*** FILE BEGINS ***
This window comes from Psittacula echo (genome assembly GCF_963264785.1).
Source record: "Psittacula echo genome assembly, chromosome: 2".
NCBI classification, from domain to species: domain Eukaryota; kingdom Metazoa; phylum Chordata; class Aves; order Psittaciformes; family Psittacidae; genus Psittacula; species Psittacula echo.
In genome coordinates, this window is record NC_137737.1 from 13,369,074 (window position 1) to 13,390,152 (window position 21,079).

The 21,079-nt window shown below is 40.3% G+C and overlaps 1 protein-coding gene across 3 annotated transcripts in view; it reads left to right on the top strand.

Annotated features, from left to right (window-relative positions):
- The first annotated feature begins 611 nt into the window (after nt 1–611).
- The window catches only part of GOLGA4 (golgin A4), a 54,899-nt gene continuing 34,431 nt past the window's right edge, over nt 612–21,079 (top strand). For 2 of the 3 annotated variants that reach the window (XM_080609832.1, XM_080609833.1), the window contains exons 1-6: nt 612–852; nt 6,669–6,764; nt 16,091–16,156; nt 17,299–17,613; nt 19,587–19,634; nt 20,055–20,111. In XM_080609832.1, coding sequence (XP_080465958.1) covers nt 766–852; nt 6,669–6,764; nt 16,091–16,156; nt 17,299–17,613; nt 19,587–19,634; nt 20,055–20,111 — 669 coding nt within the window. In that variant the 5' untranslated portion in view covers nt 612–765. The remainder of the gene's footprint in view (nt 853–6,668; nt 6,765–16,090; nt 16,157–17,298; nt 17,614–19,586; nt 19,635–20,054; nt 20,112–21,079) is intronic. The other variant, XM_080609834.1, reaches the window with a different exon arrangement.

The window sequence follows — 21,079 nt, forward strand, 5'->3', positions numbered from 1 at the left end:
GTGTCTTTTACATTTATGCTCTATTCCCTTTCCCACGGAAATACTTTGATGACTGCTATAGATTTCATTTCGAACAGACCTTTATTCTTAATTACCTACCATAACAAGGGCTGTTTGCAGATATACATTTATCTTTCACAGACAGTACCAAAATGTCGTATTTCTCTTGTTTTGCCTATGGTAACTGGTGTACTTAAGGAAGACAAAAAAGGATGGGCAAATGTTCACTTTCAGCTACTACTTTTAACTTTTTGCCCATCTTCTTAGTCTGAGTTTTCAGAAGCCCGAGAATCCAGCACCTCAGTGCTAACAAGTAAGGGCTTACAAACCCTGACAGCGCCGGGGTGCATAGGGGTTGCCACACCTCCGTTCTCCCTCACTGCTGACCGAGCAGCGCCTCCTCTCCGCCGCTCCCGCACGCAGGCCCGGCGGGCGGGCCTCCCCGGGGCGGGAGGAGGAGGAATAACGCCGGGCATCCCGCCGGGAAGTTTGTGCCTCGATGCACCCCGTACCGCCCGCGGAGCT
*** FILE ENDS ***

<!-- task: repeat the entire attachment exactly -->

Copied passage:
This window comes from Psittacula echo (genome assembly GCF_963264785.1).
Source record: "Psittacula echo genome assembly, chromosome: 2".
NCBI classification, from domain to species: domain Eukaryota; kingdom Metazoa; phylum Chordata; class Aves; order Psittaciformes; family Psittacidae; genus Psittacula; species Psittacula echo.
In genome coordinates, this window is record NC_137737.1 from 13,369,074 (window position 1) to 13,390,152 (window position 21,079).

The 21,079-nt window shown below is 40.3% G+C and overlaps 1 protein-coding gene across 3 annotated transcripts in view; it reads left to right on the top strand.

Annotated features, from left to right (window-relative positions):
- The first annotated feature begins 611 nt into the window (after nt 1–611).
- The window catches only part of GOLGA4 (golgin A4), a 54,899-nt gene continuing 34,431 nt past the window's right edge, over nt 612–21,079 (top strand). For 2 of the 3 annotated variants that reach the window (XM_080609832.1, XM_080609833.1), the window contains exons 1-6: nt 612–852; nt 6,669–6,764; nt 16,091–16,156; nt 17,299–17,613; nt 19,587–19,634; nt 20,055–20,111. In XM_080609832.1, coding sequence (XP_080465958.1) covers nt 766–852; nt 6,669–6,764; nt 16,091–16,156; nt 17,299–17,613; nt 19,587–19,634; nt 20,055–20,111 — 669 coding nt within the window. In that variant the 5' untranslated portion in view covers nt 612–765. The remainder of the gene's footprint in view (nt 853–6,668; nt 6,765–16,090; nt 16,157–17,298; nt 17,614–19,586; nt 19,635–20,054; nt 20,112–21,079) is intronic. The other variant, XM_080609834.1, reaches the window with a different exon arrangement.

The window sequence follows — 21,079 nt, forward strand, 5'->3', positions numbered from 1 at the left end:
GTGTCTTTTACATTTATGCTCTATTCCCTTTCCCACGGAAATACTTTGATGACTGCTATAGATTTCATTTCGAACAGACCTTTATTCTTAATTACCTACCATAACAAGGGCTGTTTGCAGATATACATTTATCTTTCACAGACAGTACCAAAATGTCGTATTTCTCTTGTTTTGCCTATGGTAACTGGTGTACTTAAGGAAGACAAAAAAGGATGGGCAAATGTTCACTTTCAGCTACTACTTTTAACTTTTTGCCCATCTTCTTAGTCTGAGTTTTCAGAAGCCCGAGAATCCAGCACCTCAGTGCTAACAAGTAAGGGCTTACAAACCCTGACAGCGCCGGGGTGCATAGGGGTTGCCACACCTCCGTTCTCCCTCACTGCTGACCGAGCAGCGCCTCCTCTCCGCCGCTCCCGCACGCAGGCCCGGCGGGCGGGCCTCCCCGGGGCGGGAGGAGGAGGAATAACGCCGGGCATCCCGCCGGGAAGTTTGTGCCTCGATGCACCCCGTACCGCCCGCGGAGCT